Showing posts from May, 2013

Official: Beer tastes good

Why do we drink beer? Because we like it seems to be the answer. Yes, in a study that will gladden the hearts of imbibers everywhere, researchers at Indiana University have come to the same conclusion that I reached a long time ago. Beer tastes good which makes me feel good, so I drink more of it.
This being a scientific study, some empirical evidence was required. So they scanned the brains of two groups. One group was given 15ml of a sports drink and the other was given 15ml of their favourite beer. They found that the group that drank the beer released far higher levels of Dopamine into the brain than those that drank the sports drink.
It seems that Dopamine, known as the reward hormone, brought feelings of pleasure and then cravings to the beer lovers, unlike the sports drink group. This is down to the beer’s taste, not its alcohol content. As Professor David Karaken, who led the study, explained: “The mere flavour of beer can provoke this Dopamine response.”

So next time you try a …

Forever Bury Beer Festival

Such is the way with beer festivals that although the 9th Forever Bury Beer Festival is still visible in the rear mirror, the 10th is already being planned. The 15-17th May 2014; in case you were curious. Anyway, back to the 9th which, as usual, was held in the social club of Bury FC. Not surprising when the purpose of the event is to raise money for the mighty Shakers. And, let’s face it; they currently need all the money they can lay their hands on.
The good news is that the 2013 event raised £14,340, a £2000 increase over last year. Not bad, particularly given the current economic woes. And pricing the beer at £2 a pint certainly doesn’t do anything to deter punters from dropping in. With a new layout and cooling equipment, quality and choice were better than ever. Two Manchester breweries:RingwayandBarlick delivered solid, old-fashioned Bitters while Loch Ness threw up a very passable, fruity WilderNess.
The Sportsman Alpha #3 put in a good shout for my beer of the festival, but w…


Blackjack beers are now a familiar sight around Manchester and, increasingly, further afield. Last week gave the crowd at Port Street Beer House to chance to meet the man behind the brand: Rob Hamilton. Rob used to work for Marble (not a bad way to learn the biz) before setting up in Gould St with their redundant 4.5 barrel plant. He made no secret of his terror at public speaking; hold the presses, not all brewers are loudmouths! But everyone who spoke to him that evening came away with the same impression: he’s a nice guy who would rather let his beers do the talking. And there’s nowt wrong with that.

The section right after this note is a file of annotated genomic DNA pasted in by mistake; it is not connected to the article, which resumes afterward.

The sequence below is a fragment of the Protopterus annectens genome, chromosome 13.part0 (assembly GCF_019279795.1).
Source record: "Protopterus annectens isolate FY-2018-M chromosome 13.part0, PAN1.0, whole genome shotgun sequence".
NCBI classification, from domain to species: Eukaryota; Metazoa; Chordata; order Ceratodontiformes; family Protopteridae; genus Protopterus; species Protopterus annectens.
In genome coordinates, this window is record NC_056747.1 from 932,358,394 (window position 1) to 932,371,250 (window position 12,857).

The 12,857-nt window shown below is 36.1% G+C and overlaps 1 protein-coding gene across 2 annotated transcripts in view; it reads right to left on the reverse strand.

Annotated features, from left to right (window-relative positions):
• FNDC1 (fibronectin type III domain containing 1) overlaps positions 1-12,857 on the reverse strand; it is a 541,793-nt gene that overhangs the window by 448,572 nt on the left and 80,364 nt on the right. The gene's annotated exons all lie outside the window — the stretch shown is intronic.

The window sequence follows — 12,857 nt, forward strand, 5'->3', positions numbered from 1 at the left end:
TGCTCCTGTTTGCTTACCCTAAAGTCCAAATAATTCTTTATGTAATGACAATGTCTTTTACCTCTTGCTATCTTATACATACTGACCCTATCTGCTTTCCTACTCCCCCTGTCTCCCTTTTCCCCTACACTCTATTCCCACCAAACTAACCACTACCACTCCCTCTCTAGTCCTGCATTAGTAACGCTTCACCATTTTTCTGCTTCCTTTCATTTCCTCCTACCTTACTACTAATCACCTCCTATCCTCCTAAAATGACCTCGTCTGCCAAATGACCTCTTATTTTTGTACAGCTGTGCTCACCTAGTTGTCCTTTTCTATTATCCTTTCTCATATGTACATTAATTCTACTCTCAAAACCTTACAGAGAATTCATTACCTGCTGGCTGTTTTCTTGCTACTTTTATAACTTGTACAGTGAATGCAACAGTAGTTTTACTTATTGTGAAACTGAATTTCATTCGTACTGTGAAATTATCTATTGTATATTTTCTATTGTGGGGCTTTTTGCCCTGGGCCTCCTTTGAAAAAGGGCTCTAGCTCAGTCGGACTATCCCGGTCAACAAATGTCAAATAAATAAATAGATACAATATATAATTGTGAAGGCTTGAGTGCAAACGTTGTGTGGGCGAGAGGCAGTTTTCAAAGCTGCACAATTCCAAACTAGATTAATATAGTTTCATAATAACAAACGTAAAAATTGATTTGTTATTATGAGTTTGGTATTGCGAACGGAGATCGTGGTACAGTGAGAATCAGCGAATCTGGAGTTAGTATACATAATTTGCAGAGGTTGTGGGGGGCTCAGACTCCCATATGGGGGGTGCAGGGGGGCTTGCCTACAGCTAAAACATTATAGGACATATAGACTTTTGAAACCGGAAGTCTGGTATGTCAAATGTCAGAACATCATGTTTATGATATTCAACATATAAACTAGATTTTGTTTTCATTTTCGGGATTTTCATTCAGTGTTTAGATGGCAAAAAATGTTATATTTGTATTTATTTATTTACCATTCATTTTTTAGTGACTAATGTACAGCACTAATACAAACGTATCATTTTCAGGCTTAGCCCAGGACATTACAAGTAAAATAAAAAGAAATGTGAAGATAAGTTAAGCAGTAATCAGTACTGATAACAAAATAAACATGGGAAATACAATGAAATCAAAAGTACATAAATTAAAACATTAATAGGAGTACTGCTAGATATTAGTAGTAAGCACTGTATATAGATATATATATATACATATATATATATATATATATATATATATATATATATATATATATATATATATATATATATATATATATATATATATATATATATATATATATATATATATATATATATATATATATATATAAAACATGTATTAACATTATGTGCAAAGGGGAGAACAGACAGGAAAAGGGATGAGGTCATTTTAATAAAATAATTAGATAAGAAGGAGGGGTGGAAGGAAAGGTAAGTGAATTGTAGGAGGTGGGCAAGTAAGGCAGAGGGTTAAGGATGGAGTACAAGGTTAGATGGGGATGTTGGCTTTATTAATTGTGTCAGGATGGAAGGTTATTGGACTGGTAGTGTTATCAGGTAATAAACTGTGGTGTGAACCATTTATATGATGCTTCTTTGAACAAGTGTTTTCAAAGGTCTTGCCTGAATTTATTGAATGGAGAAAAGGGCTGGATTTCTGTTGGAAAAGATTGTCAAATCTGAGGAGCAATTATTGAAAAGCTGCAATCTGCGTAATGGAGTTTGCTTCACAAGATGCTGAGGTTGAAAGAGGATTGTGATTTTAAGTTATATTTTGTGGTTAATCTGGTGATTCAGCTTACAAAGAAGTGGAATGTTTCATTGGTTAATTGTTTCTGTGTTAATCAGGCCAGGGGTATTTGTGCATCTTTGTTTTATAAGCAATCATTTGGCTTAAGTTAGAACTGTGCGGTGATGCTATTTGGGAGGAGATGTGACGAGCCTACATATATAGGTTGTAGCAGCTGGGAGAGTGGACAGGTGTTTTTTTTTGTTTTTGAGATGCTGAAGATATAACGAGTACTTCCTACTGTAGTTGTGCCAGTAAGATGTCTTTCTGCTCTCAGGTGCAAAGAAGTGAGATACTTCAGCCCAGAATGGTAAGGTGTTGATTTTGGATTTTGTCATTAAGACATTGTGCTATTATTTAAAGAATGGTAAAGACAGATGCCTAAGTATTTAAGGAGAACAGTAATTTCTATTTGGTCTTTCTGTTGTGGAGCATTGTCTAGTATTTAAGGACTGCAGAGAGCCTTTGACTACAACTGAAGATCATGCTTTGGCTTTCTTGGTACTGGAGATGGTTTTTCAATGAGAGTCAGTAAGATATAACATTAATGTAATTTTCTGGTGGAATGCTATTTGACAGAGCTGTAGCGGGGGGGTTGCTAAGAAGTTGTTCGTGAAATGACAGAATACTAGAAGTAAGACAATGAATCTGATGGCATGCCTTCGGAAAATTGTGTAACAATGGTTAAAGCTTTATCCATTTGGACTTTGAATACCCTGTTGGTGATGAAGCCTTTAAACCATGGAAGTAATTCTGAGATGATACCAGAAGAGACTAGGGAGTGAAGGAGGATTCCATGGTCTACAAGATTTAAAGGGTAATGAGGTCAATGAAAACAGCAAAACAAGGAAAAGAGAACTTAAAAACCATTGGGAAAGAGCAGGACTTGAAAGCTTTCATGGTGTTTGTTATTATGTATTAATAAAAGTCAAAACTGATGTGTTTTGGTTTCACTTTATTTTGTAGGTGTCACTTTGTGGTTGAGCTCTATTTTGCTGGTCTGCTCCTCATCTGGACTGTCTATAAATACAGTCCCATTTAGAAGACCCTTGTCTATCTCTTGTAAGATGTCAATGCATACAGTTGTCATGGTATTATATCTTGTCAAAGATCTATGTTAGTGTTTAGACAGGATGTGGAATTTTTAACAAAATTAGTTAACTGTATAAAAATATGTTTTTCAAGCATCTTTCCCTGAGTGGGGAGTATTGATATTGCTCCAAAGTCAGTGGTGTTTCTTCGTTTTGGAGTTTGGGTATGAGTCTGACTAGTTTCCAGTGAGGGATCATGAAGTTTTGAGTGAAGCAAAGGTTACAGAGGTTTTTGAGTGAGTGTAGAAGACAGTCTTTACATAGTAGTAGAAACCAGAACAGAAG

The Pokies Named after a New Zealand slang term for slot machines. This light and refreshing 3.6% pale ale boasts Pacific Gem, Pacific Jade and Wakatu hops and went down very well indeed.
Lager CAMRA members drinking kegged lager? Some mistake, Shirley? Even worse, CAMRA members drinking kegged lager and liking it. This 5.2% offering was another winner, pleasantly fruity and not overly gas…

Craft Beer World by Mark Dredge

Apart from actually drinking the stuff, the next best thing is reading about beer. Which brings me to this worthy little effort. My apologies for not getting round to reviewing it sooner, but I have been using it as a doorstop. Had I known its contents, I would have no doubt got round to it much quicker. But let’s cut to the chase; what’s it like?
This is a 208 page guide to the best that the craft beer world has to offer. Written by the annoyingly smart Mr Dredge, it’s along the lines of “beers to try before you die”. 350 of them to be precise. Beers are broken down, sensibly, into styles and each one then gets a picture and a little write up. This being a craft beer book, the beers circle the world from England to Japan.
Now, as I always say, half the fun of these books is seeing what beers people have chosen; as you can’t please all the people etc. Crate Brewery Lager makes into the Pilsner section even though it’s not a Pilsner. And Fullers Bengal Lancer as one of the best English P…